Very easy-to-read, clearly expressed story from someone whose story I feel I could have written myself. Atheists, or just people who believe in rational thought, are often seen as angry, hateful people. This is not that. I really love how he is able to tell his story, honestly and rationally, while respecting those who did not and do not share his beliefs. Will be recommending this to many as a way to explain to them my own 'journey'.

Aug 10, 2014 rated it really liked it  ·  review of another edition
While this little memoir is not great literature, it's an interesting life's journey for a good little Christian boy raised in a good Christian home in Oklahoma, smack in the middle of the bible belt. Seth Andrews is in his 40s and I predict the best is yet to come in Seth's career. Andrews is already a force in the community of rationalism, and with his friends Matt Dillahunty and Aaron Ra at work, Texas and Oklahoma may never be the same.
May 13, 2016 rated it it was amazing  ·  review of another edition
Seth is the host of the Thinking Atheist podcast (though he's the first to say he's not "The" Thinking Atheist, that it's more of a symbol). He's mentioned in the past that his book would delve more into his days in Christian radio and such, and I wasn't disappointed. His writing style, much like his podcasting style, is conversational, easy to follow, and entertaining (while remaining informative).
Felicia J.
Feb 18, 2018 rated it really liked it  ·  review of another edition
If you listen to Seth Andrews' The Thinking Atheist podcast, you've already heard most of what's in this book. (But Seth has a voice like melted chocolate, so it's enjoyable to hear again.)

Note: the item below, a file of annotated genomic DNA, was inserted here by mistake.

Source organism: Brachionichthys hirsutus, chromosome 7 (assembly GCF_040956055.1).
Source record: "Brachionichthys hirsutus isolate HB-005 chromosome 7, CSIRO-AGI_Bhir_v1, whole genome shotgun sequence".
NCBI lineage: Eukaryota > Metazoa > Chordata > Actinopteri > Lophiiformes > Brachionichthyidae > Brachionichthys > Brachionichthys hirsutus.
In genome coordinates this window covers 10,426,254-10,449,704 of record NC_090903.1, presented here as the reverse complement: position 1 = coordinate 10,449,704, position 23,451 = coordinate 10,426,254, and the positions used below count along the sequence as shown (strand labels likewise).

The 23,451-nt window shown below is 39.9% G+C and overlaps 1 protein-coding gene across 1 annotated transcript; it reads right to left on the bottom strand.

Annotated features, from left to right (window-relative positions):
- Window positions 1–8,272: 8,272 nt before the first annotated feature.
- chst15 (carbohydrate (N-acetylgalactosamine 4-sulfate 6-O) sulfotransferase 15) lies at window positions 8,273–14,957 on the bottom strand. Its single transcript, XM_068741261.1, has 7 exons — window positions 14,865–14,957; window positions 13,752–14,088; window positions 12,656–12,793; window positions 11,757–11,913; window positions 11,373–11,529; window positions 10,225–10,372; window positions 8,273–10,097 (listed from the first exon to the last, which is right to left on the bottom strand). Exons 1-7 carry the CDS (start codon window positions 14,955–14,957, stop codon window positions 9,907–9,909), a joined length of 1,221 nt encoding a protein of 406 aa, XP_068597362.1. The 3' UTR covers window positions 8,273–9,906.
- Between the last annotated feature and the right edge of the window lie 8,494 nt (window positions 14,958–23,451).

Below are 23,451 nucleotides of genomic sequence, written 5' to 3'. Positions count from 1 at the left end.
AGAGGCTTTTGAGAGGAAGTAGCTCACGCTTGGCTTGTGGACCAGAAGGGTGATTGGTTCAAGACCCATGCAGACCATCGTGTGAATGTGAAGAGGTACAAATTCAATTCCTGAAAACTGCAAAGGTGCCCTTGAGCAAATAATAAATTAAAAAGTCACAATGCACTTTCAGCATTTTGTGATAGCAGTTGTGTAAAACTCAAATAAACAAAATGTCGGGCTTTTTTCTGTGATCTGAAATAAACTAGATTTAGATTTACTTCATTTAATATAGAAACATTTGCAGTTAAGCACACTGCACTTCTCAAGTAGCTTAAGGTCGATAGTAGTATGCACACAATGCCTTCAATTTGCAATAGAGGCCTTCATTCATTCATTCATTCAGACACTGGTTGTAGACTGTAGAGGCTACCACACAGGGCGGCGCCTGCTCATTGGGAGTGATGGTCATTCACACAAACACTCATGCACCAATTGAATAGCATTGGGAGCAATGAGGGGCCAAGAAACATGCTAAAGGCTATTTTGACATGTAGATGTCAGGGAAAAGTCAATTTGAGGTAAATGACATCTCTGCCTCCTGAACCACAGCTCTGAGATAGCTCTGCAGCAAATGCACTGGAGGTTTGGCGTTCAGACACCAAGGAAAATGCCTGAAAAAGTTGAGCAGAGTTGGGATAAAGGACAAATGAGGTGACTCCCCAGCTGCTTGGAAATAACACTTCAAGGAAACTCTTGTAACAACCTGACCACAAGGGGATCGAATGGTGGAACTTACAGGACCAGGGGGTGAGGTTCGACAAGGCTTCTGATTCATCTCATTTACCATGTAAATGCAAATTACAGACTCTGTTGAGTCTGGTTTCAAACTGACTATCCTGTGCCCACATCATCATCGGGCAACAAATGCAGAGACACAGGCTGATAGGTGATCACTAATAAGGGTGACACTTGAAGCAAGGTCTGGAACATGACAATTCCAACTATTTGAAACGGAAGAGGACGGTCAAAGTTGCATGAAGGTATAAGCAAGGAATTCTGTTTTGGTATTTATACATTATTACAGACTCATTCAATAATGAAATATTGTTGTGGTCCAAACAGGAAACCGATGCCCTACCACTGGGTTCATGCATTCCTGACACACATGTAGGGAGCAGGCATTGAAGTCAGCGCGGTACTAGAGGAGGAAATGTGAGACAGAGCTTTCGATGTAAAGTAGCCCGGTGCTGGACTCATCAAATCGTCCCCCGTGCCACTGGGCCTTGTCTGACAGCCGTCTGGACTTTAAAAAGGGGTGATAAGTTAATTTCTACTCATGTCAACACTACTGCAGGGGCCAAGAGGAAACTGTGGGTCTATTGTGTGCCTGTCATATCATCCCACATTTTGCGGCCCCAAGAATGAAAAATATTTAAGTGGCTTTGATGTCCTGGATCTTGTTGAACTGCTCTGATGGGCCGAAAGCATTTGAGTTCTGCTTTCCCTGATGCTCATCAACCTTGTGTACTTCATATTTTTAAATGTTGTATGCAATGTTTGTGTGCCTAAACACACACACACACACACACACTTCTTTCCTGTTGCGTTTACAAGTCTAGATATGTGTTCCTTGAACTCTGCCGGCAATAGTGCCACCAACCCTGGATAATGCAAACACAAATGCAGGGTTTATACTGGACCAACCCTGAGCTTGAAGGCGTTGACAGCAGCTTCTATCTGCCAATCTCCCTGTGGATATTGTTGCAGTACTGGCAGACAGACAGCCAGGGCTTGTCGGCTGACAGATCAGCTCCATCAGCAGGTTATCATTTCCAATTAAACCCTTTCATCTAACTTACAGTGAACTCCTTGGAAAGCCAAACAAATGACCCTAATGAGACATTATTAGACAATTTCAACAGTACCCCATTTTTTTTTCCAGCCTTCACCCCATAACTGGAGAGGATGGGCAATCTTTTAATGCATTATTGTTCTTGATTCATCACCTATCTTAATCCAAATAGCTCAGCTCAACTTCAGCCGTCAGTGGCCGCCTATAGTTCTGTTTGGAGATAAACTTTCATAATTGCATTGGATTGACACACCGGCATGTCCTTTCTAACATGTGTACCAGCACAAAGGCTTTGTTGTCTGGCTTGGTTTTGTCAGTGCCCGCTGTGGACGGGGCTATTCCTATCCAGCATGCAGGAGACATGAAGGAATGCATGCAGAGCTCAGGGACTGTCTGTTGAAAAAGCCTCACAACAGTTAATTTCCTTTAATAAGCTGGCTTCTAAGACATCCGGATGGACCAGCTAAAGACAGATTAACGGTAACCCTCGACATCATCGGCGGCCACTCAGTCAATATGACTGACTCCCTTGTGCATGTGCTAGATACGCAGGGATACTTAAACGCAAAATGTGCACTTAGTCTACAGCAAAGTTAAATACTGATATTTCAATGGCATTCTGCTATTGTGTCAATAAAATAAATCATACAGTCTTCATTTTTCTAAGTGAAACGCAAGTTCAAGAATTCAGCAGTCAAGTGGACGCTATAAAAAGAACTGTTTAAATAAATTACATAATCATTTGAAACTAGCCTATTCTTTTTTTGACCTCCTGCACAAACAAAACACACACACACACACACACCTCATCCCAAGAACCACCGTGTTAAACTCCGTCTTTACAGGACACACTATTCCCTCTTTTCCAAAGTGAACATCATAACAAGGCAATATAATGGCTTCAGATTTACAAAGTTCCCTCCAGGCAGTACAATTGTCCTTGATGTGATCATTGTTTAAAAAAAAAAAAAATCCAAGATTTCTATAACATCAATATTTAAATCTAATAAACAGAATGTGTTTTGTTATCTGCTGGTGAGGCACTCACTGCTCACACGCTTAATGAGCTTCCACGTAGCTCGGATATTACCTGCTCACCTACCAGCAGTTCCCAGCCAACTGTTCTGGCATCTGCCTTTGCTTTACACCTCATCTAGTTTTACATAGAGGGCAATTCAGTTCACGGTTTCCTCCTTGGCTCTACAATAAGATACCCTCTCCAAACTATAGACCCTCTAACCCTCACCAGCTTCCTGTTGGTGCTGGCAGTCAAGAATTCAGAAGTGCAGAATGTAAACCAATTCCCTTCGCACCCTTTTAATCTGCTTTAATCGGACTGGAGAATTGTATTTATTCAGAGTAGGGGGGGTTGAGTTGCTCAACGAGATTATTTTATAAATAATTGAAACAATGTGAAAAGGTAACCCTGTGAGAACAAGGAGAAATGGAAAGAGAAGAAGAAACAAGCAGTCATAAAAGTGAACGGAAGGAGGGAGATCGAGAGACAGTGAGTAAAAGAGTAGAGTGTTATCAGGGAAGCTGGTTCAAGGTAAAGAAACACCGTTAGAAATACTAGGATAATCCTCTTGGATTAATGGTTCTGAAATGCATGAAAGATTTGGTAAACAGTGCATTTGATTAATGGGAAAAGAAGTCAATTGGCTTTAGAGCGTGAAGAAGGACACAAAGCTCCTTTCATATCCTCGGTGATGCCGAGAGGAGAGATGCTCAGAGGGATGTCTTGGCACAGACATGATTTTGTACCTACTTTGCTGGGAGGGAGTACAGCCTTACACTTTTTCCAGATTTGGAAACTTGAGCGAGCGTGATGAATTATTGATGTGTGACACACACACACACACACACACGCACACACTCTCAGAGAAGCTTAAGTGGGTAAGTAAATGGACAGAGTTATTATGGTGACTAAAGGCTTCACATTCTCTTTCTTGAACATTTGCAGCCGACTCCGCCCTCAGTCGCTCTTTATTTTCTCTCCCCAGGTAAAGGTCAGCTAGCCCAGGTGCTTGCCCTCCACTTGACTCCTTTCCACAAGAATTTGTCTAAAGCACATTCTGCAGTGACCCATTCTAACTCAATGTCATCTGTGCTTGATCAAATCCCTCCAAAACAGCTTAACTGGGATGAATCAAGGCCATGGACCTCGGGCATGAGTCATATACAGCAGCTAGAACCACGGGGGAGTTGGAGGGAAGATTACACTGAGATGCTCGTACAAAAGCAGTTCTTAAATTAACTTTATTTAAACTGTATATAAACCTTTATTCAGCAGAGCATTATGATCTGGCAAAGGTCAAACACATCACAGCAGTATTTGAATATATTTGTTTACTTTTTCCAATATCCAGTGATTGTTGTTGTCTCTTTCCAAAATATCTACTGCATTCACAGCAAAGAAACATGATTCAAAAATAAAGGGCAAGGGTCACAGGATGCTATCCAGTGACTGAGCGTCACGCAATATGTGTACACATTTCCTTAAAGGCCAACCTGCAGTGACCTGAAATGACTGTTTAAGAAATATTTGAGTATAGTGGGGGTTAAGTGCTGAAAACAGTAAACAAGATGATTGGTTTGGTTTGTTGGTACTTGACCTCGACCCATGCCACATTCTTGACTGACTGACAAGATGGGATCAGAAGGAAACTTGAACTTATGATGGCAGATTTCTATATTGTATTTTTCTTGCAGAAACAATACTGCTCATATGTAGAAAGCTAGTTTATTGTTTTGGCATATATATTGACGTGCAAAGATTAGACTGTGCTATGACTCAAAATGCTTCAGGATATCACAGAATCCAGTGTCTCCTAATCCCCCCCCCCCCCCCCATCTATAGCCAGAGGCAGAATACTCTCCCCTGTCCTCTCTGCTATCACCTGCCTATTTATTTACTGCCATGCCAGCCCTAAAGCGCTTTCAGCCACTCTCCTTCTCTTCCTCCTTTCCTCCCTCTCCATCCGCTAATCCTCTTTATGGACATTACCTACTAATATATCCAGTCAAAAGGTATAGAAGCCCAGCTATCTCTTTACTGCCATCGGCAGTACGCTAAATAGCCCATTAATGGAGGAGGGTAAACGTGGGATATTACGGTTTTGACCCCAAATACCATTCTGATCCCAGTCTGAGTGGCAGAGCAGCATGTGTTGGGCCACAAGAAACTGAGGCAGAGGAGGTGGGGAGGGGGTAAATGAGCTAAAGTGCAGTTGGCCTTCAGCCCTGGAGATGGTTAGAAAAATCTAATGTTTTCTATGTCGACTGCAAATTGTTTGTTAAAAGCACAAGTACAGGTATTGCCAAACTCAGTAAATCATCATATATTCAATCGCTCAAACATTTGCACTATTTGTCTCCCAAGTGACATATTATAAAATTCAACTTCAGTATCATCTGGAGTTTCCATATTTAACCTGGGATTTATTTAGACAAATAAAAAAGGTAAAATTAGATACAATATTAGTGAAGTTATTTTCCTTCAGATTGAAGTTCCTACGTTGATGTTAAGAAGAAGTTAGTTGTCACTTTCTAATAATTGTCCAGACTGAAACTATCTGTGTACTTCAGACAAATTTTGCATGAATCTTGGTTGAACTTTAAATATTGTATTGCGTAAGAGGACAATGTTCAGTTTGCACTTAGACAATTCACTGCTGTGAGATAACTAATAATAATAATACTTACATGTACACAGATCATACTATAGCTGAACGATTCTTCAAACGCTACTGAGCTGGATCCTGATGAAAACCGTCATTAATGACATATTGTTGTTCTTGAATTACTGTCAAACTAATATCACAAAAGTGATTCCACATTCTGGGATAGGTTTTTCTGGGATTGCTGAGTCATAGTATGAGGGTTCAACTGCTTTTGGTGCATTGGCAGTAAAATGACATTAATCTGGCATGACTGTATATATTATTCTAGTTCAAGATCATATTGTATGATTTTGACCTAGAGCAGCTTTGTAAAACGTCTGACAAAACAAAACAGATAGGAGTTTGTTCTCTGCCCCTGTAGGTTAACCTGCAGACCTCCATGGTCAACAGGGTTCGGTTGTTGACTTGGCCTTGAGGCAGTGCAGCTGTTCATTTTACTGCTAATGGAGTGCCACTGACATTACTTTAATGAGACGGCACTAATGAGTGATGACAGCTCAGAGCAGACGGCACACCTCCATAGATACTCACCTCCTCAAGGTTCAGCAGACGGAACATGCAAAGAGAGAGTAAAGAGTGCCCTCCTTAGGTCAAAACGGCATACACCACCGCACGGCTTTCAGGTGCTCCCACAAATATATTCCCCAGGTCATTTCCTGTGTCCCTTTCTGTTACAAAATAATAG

The best chapters give us an insider's view of the business of selling Christianity, through Seth's experiences as a Christian radio broadcaster.

Recommended for those just starting out on their atheist journey, as Seth is compassionate, wise and funny.
Tom Roche
Feb 05, 2013 rated it really liked it  ·  review of another edition
I knew much of Seth's story from listening to his podcast, but he goes into much greater detail here. The book is great for atheists looking to learn about the journey of others, as well as for believers who might not understand how one might go from belief to nonbelief. Seth tells his story with great wit, insight, without condescending to those whose beliefs he no longer shares.
Feb 06, 2013 rated it it was amazing  ·  review of another edition
I do not often give books 5 stars but this book is exceptional. Seth shows great respect for all of the people in his life as he tells his story of the journey from religion to reason. As an atheist who is still finding her feet, I felt that this book had a part of me in it and Seth's extremely entertaining manner of speech is exceedingly easy to read. LOVE LOVE LOVE! ^_^
Jenny Hayworth
Jan 02, 2014 rated it it was amazing  ·  review of another edition
As an ex JW I loved reading this book as the reasoning often followed my own journey and I could self relate. I love the fact that the author is helping to free so many from indoctrinated fear based on doctrines that he calmly unravels based on common sense and reasoning. A wonderful tool for any who are looking for a calm voice of reason
To all of us who love the work of The Thinking Atheist, this book, especially in it's Audio format, can be just like the never ending continuation of the podcast that we love so much...
Seth is as alive here as he always is, his personal journey and all of the seriousness along the way, together with the many of live's surprises were pleasure for me to get to know.
Mar 16, 2013 rated it it was ok  ·  review of another edition
It was interesting book, and I have struggled with questions and doubts myself. But when it comes to the single biggest question in the book- why does God allow bad things to happen-the answer is simple. Free will.
The only way bad things wouldn't happen is if we were all puppets on God's string.
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Seth Andrews is an American author and speaker on the subject of atheism.

He is the creator and host of The Thinking Atheist, and the author of the self-published books Deconverted and Sacred Cows. Prior to his atheist activism, he was a fundamentalist Christian and had a ten-year career as a Christian radio host.